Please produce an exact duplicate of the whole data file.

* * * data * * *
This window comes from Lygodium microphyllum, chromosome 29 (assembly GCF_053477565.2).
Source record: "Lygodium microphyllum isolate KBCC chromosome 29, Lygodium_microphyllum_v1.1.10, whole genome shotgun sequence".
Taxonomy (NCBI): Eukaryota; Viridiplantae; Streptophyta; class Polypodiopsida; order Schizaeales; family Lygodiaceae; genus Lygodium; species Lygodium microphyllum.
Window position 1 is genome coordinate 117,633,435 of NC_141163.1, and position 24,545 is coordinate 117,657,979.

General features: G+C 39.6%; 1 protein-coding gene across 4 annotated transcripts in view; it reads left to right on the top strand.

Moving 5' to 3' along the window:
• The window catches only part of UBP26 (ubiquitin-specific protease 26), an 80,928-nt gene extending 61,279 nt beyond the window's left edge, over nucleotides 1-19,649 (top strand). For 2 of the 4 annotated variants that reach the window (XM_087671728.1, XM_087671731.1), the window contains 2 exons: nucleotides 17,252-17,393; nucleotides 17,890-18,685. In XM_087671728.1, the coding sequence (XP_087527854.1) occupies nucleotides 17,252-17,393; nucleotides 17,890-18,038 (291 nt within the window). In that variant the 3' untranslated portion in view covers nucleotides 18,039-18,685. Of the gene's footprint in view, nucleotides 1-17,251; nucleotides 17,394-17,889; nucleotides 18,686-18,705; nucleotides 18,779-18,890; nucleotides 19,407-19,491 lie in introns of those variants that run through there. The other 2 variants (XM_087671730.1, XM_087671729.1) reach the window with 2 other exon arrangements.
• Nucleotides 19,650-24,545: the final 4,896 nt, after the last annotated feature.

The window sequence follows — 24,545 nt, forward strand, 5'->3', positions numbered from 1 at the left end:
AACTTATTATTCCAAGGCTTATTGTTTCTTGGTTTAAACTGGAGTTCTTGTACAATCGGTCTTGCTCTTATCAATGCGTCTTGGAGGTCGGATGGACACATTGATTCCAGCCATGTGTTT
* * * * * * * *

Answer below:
This window comes from Lygodium microphyllum, chromosome 29 (assembly GCF_053477565.2).
Source record: "Lygodium microphyllum isolate KBCC chromosome 29, Lygodium_microphyllum_v1.1.10, whole genome shotgun sequence".
Taxonomy (NCBI): Eukaryota; Viridiplantae; Streptophyta; class Polypodiopsida; order Schizaeales; family Lygodiaceae; genus Lygodium; species Lygodium microphyllum.
Window position 1 is genome coordinate 117,633,435 of NC_141163.1, and position 24,545 is coordinate 117,657,979.

General features: G+C 39.6%; 1 protein-coding gene across 4 annotated transcripts in view; it reads left to right on the top strand.

Moving 5' to 3' along the window:
• The window catches only part of UBP26 (ubiquitin-specific protease 26), an 80,928-nt gene extending 61,279 nt beyond the window's left edge, over nucleotides 1-19,649 (top strand). For 2 of the 4 annotated variants that reach the window (XM_087671728.1, XM_087671731.1), the window contains 2 exons: nucleotides 17,252-17,393; nucleotides 17,890-18,685. In XM_087671728.1, the coding sequence (XP_087527854.1) occupies nucleotides 17,252-17,393; nucleotides 17,890-18,038 (291 nt within the window). In that variant the 3' untranslated portion in view covers nucleotides 18,039-18,685. Of the gene's footprint in view, nucleotides 1-17,251; nucleotides 17,394-17,889; nucleotides 18,686-18,705; nucleotides 18,779-18,890; nucleotides 19,407-19,491 lie in introns of those variants that run through there. The other 2 variants (XM_087671730.1, XM_087671729.1) reach the window with 2 other exon arrangements.
• Nucleotides 19,650-24,545: the final 4,896 nt, after the last annotated feature.

The window sequence follows — 24,545 nt, forward strand, 5'->3', positions numbered from 1 at the left end:
AACTTATTATTCCAAGGCTTATTGTTTCTTGGTTTAAACTGGAGTTCTTGTACAATCGGTCTTGCTCTTATCAATGCGTCTTGGAGGTCGGATGGACACATTGATTCCAGCCATGTGTTT